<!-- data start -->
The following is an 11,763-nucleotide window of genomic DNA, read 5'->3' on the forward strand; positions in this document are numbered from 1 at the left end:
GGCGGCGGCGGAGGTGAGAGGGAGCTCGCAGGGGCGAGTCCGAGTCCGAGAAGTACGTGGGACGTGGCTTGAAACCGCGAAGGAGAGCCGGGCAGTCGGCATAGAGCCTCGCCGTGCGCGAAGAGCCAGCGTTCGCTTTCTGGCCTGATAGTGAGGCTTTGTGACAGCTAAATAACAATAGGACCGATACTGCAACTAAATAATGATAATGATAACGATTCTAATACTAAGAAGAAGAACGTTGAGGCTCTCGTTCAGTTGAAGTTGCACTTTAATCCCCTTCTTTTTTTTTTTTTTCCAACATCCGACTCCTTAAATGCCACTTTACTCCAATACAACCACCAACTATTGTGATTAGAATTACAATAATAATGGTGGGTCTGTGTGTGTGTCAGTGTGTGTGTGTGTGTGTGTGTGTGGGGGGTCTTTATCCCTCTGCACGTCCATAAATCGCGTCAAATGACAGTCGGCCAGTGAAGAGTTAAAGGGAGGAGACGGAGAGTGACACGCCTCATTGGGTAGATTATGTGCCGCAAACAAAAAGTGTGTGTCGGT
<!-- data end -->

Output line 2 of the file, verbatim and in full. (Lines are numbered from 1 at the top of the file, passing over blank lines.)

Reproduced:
GGCGGCGGCGGAGGTGAGAGGGAGCTCGCAGGGGCGAGTCCGAGTCCGAGAAGTACGTGGGACGTGGCTTGAAACCGCGAAGGAGAGCCGGGCAGTCGGCATAGAGCCTCGCCGTGCGCGAAGAGCCAGCGTTCGCTTTCTGGCCTGATAGTGAGGCTTTGTGACAGCTAAATAACAATAGGACCGATACTGCAACTAAATAATGATAATGATAACGATTCTAATACTAAGAAGAAGAACGTTGAGGCTCTCGTTCAGTTGAAGTTGCACTTTAATCCCCTTCTTTTTTTTTTTTTTCCAACATCCGACTCCTTAAATGCCACTTTACTCCAATACAACCACCAACTATTGTGATTAGAATTACAATAATAATGGTGGGTCTGTGTGTGTGTCAGTGTGTGTGTGTGTGTGTGTGTGTGGGGGGTCTTTATCCCTCTGCACGTCCATAAATCGCGTCAAATGACAGTCGGCCAGTGAAGAGTTAAAGGGAGGAGACGGAGAGTGACACGCCTCATTGGGTAGATTATGTGCCGCAAACAAAAAGTGTGTGTCGGT